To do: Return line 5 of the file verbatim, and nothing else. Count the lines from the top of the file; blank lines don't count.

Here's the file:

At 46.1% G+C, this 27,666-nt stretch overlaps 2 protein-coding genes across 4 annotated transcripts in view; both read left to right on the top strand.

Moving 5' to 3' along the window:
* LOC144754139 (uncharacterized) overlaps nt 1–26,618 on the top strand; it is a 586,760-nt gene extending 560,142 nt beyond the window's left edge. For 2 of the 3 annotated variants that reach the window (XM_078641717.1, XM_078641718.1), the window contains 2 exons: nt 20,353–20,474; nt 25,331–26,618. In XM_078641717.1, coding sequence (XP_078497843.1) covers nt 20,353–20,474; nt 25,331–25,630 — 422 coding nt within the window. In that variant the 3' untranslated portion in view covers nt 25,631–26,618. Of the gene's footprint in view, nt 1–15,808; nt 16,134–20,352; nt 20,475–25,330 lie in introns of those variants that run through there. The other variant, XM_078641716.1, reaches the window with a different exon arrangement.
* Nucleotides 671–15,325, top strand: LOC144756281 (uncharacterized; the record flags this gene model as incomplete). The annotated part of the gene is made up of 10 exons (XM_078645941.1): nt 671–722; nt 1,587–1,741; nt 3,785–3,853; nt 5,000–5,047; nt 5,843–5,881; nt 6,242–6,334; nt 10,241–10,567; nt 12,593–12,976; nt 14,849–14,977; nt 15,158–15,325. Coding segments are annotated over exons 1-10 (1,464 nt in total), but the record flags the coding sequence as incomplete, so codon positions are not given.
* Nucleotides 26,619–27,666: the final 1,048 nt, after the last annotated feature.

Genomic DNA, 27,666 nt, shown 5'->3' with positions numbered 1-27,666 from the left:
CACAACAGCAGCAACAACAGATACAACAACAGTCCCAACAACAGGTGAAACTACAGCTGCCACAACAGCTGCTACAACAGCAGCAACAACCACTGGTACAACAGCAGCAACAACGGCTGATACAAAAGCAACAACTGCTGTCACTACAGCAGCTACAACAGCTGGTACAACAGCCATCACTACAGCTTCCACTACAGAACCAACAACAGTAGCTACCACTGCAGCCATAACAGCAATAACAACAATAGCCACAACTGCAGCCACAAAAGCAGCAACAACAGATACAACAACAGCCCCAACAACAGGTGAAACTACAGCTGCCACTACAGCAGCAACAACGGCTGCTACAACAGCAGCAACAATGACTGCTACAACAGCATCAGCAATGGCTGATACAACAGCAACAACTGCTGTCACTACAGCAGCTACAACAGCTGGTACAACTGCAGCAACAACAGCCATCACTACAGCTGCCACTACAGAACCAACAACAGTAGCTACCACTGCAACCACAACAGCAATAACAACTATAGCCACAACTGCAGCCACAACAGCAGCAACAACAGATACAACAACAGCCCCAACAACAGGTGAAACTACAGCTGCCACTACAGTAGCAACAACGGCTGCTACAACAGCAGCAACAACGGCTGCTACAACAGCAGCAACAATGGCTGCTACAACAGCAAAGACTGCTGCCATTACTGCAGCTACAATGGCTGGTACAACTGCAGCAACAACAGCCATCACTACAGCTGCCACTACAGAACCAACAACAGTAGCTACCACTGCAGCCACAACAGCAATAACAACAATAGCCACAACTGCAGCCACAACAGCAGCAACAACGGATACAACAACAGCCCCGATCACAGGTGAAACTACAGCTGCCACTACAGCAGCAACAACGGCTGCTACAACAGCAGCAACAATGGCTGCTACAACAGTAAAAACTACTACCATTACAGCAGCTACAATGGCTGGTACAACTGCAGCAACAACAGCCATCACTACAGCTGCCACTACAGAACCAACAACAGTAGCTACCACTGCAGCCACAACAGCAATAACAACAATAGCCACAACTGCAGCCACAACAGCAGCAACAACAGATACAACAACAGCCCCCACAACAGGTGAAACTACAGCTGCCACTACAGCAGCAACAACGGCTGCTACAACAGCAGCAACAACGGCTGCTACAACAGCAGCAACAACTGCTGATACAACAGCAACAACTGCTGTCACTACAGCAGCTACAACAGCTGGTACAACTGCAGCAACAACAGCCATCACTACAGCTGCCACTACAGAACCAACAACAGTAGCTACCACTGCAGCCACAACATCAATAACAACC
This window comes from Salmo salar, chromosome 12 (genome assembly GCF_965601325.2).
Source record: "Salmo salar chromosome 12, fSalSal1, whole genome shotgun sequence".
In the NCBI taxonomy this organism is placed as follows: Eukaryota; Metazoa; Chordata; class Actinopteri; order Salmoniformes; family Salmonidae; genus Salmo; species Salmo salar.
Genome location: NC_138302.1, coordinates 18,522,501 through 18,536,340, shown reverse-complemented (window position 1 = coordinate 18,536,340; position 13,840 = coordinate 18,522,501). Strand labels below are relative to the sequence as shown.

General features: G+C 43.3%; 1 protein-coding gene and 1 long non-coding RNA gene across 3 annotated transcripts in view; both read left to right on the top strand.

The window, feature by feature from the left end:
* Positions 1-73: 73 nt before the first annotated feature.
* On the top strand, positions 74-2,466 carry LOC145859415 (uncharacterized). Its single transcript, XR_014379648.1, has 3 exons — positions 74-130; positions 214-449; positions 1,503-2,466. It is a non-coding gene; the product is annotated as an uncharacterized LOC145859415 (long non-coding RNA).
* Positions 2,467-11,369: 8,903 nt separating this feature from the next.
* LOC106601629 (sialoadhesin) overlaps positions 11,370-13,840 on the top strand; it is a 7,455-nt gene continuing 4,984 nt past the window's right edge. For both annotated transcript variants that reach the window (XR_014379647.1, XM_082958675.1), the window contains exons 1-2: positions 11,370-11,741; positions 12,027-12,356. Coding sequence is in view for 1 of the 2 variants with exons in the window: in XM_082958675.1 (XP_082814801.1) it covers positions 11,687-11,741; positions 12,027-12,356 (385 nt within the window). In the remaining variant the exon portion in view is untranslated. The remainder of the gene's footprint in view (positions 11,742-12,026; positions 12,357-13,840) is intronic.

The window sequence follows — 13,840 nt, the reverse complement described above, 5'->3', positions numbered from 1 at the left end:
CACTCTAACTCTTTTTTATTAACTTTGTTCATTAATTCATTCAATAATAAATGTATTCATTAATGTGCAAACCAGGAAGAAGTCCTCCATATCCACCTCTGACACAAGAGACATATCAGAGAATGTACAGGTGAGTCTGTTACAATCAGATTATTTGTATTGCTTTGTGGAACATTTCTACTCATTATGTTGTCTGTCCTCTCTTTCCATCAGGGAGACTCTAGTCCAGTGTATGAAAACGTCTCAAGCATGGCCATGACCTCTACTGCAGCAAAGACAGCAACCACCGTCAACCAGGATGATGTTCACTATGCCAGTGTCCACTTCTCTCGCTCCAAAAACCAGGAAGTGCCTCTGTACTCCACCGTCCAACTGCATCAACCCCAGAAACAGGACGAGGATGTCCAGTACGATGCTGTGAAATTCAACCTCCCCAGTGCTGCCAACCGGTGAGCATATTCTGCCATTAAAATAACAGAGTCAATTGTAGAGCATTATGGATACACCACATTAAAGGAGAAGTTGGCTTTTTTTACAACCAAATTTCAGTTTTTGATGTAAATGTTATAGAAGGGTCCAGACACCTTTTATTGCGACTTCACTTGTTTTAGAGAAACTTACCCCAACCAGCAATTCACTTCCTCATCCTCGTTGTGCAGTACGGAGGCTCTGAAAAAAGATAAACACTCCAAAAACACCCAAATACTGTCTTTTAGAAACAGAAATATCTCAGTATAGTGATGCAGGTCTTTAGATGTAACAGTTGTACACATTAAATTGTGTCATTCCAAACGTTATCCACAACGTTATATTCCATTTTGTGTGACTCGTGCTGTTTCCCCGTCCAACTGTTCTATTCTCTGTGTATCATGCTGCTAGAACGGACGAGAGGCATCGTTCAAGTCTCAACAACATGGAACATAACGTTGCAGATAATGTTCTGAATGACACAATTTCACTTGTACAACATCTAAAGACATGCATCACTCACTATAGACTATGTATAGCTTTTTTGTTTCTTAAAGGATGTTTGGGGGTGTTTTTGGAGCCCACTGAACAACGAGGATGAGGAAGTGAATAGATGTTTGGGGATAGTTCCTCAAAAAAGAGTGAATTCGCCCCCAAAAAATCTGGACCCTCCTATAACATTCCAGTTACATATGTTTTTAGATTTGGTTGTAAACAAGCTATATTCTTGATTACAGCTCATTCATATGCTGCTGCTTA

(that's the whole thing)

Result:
* Nucleotides 26,619–27,666: the final 1,048 nt, after the last annotated feature.